What is a Geopark Anyway?
More than meets the eye
We keep seeing this word pop up in the media nowadays, but who knows what it really means? In the Greek language, geo means earth. From this root we get words like geography (the study of the earth and its surface features), geometry (measurement of the earth) and terms like geopolitics, which refers to the relationship between politics and geography. But a geopark as a concept, encompasses much more than just a vast tract of protected land, however magnificent, set aside for our enjoyment and however simplistic the word may sound at first glance. Here is the official UNESCO definition of the word geopark: A territory encompassing one or more sites of scientific importance, not only for geological reasons but also by virtue of its archaeological, ecological or cultural value.
A bit of history
The origins of the geopark concept date back to the late 1960’s, when a group of scientists recognised the need for safeguarding the world’s natural resources. Over the years, momentum slowly began to grow and by 1991, delegates from over 30 countries met in France to sign the International Declaration of the Rights of the Memory of the Earth, a document that advocates international consideration of the protection of geological heritage. In 1997, two geologists, a Frenchman and a Greek, came up with the idea of forming a network of geoparks across Europe. The new concept began to catch on and in 2000, the European Geopark Network was formally created. Now with 50 members in 19 European countries, the movement continues to add more members to the growing geopark network every year.
A Worldwide Phenomenon
As other countries of the world became interested in forming their own geoparks, the European Geopark Network began discussing the possibility of forming a global network of geoparks with UNESCO, modelled on the long-established UNESCO World Heritage Site network. This led to the creation of the Global Geoparks Network in 2004, which today boasts 90 members in 26 countries around the world, with China leading the way with 26 geoparks.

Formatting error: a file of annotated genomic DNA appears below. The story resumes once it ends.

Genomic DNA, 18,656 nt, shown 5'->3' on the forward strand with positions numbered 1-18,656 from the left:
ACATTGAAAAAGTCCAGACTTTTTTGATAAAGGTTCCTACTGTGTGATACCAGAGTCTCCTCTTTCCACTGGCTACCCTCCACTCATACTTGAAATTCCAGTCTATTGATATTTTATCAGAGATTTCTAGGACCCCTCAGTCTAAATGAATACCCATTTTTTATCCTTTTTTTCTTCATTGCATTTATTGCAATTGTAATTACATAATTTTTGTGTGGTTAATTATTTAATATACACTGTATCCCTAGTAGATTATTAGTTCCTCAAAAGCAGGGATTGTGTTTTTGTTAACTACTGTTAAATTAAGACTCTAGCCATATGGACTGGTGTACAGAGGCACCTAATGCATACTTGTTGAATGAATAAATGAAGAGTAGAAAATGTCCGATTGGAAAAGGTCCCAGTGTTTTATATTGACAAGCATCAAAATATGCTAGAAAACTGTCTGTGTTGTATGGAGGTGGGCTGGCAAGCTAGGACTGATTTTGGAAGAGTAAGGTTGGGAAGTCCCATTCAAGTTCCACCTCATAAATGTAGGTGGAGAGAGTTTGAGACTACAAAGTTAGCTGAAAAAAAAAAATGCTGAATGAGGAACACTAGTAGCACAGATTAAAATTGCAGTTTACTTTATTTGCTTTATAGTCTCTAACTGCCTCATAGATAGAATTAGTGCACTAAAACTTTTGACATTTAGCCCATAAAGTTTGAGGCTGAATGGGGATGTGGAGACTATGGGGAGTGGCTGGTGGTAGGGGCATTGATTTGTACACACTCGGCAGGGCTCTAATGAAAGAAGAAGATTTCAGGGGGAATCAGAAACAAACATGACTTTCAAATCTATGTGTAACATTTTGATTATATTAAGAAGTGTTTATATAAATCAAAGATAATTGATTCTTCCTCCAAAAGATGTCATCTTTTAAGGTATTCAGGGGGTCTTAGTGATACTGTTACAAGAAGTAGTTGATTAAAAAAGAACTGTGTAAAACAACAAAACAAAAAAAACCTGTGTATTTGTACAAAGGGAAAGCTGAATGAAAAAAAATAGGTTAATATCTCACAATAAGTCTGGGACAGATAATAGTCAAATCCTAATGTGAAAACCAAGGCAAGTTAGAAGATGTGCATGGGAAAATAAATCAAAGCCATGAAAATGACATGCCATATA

Katla Geopark is Iceland’s first and only Geopark, becoming a member of the European Geopark Network in 2011. It is located in the southern part of Iceland and follows the borders of three municipalities, Skaftárhreppur, Mýrdalshreppur and Rangárþing-eystra. Its name originates from one of the best known volcanoes in the area, Katla, which lies under the Mýrdalsjökull Icecap. The mission of the Katla Geopark is to enhance co-operation between all three municipalities with the aim of promoting sustainable development within the territory in the field of geotourism together with the preservation of natural and cultural values. Katla Geopark is, in every sense, the land of fire and ice, with its towering glaciers and active volcanoes. These forces are constantly shaping the land and influenced where people settled. Through the centuries, man and nature have affected the region’s history. However, there are other amazing landscapes in the area; mountains, lakes, black sandy beaches, green pastures and meadows, powerful glacial rivers, beautiful waterfalls and vast lava fields. Various options for accommodation are available in the Katla Geopark. Everyone should be able to find accommodation to their taste from hotels, hostels, guesthouses and farm holidays, to camping grounds, summer cabins, mountain lodges or community halls. Restaurants and cafés offer gastronomic pleasures using local products which have appeared increasingly on menus in the last few years. Katla Geopark offers great opportunities for activities and adventures—ice climbing and glacier walking, hiking, caving, horse-riding, sightseeing, angling, jeep safaris, quad bike tours, snowmobile tours and golf. Katla Geopark is accessible all year round; each season has its own magical charm in this spectacular natural paradise.
The Park of the Future
The plans for the next few years for Katla Geopark involve a holistic methodology which includes different activities, such as creating new opportunities for business development, such as encouraging local food production of culinary interest for visitors; improving the visitor infrastructure and facilities in the Katla Geopark; providing educational material and services for tourists and students; carrying out targeted marketing activities to promote the area as an all year round tourist attraction and to provide specific information for geo-tourists.
Unuque Iceland – Katla Geopark
See video here